The single-draw refracting telescope recovered (preserved L. 24.2cm, external draw Diam. 4.0cm, weight 431grs) from the Jacksonville "Blue China" wreck site was located at the northern, stern end of the ship’s remains in the vicinity of the former main cabin. This object would have most likely belonged to the captain. The recovered object includes the eye end and about half of the interior portion of the telescope including the erecting lens. The half of the tube below the erecting lens and the end containing the objective lens are missing. The eyepiece housing is pierced with a central glass eyepiece with a 1.55cm-wide central aperture. From here the eyepiece housing broadens through a series of three bands to a 5.8cm wide flange. Inserted into the eyepiece housing is a very thinly sheathed cupreous draw, 0.47mm thick, overlying the core draw.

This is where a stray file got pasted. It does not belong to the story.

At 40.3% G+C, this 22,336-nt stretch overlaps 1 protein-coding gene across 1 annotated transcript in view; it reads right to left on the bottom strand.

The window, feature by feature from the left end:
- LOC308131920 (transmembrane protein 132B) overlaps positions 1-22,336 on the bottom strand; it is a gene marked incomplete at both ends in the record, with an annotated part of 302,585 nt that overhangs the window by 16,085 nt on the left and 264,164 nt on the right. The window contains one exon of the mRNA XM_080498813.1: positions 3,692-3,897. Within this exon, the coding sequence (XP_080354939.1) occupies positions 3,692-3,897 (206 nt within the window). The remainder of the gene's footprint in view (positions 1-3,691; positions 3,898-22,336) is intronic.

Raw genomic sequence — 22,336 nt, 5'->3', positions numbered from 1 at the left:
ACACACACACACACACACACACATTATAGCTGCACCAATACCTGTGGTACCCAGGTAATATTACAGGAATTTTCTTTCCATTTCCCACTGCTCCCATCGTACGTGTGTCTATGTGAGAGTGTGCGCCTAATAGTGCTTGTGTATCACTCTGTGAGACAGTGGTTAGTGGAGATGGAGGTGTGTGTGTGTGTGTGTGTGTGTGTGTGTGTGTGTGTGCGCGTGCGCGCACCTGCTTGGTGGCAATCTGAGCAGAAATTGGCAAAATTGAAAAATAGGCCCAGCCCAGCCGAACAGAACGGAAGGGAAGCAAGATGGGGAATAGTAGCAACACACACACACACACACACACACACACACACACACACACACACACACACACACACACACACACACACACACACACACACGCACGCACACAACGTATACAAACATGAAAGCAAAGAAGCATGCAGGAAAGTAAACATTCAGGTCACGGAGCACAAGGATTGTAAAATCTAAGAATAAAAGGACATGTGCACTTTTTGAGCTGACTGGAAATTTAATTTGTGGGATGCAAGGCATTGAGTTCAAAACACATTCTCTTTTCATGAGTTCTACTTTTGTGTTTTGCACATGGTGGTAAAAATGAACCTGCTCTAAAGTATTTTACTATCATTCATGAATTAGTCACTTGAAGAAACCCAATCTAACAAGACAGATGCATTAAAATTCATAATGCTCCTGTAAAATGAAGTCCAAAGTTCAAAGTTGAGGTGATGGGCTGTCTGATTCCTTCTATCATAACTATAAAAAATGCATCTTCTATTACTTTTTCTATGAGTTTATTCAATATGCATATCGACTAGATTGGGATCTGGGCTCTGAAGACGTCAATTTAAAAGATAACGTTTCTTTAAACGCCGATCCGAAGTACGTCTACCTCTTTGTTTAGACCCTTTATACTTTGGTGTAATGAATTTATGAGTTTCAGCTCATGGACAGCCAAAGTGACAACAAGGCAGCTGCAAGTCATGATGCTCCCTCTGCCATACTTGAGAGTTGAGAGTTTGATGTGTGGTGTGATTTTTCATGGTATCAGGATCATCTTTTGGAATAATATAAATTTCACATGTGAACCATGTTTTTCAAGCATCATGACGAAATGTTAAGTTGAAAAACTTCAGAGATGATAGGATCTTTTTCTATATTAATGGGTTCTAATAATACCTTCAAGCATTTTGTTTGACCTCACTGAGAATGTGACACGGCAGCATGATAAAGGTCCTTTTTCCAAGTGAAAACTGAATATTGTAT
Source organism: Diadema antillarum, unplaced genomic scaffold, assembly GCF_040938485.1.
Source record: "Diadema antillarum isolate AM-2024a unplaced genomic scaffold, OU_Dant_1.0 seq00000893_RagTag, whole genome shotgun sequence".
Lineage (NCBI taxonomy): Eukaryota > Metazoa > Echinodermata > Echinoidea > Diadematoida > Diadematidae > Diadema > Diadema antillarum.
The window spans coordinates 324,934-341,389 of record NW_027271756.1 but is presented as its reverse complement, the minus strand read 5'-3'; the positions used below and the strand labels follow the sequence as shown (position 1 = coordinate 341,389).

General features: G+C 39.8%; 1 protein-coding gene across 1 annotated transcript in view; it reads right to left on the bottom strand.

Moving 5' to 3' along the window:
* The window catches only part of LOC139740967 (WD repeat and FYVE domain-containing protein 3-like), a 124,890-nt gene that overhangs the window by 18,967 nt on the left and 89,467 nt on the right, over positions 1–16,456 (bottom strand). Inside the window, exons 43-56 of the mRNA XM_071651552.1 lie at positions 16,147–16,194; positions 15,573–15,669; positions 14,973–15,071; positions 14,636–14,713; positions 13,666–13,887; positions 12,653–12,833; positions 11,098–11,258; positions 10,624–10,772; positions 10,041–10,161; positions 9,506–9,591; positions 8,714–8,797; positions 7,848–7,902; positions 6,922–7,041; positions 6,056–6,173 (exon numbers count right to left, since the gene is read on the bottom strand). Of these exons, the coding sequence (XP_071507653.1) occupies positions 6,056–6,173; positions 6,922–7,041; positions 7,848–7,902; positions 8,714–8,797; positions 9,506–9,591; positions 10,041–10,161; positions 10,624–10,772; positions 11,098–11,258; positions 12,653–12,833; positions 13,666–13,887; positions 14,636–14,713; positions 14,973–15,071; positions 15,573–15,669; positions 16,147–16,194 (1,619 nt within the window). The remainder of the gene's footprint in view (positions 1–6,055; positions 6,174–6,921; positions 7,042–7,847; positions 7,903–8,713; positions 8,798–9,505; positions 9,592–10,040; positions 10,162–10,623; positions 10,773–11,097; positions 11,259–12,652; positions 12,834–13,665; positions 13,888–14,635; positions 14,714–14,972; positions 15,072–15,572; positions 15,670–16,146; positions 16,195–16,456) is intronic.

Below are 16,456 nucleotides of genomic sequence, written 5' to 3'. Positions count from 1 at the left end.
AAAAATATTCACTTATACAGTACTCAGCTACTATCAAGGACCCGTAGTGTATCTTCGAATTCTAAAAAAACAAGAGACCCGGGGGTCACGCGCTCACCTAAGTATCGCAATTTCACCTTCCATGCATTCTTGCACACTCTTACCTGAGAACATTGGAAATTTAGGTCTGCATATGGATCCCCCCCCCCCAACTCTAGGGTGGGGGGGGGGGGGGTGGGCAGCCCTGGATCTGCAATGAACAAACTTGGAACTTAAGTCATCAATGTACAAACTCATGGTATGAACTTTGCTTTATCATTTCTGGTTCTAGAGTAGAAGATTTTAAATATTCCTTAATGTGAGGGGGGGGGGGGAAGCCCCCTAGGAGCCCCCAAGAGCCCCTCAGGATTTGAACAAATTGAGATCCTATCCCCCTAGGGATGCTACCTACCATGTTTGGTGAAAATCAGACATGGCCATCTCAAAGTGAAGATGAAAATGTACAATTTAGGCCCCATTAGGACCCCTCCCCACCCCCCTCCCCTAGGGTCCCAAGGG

The telescope is believed to date from 1820-40. While this 20-year timeframe predates most of the other artifacts discovered at Site BA02, this form of instrument was frequently continued in use over a long period of time, with some 19th-century telescopes even surviving in use during World War II.
X-rays of the Site BA02 telescope have not revealed any maker’s name or mark, but demonstrated that the two glass elements occupy about one-quarter of the object at each end. They also revealed a small sliding cover to protect the eye lens and a small knob that would have been used to slide the cover on and off the eyepiece. When recovered, the telescope was covered with its original protective wooden tube. A two-draw telescope from the early 19th-century ‘Mardi Gras’ shipwreck in the Gulf of Mexico, probably manufactured by ‘T Harris & Son of London’, retains its wooden tube and is very similar typologically.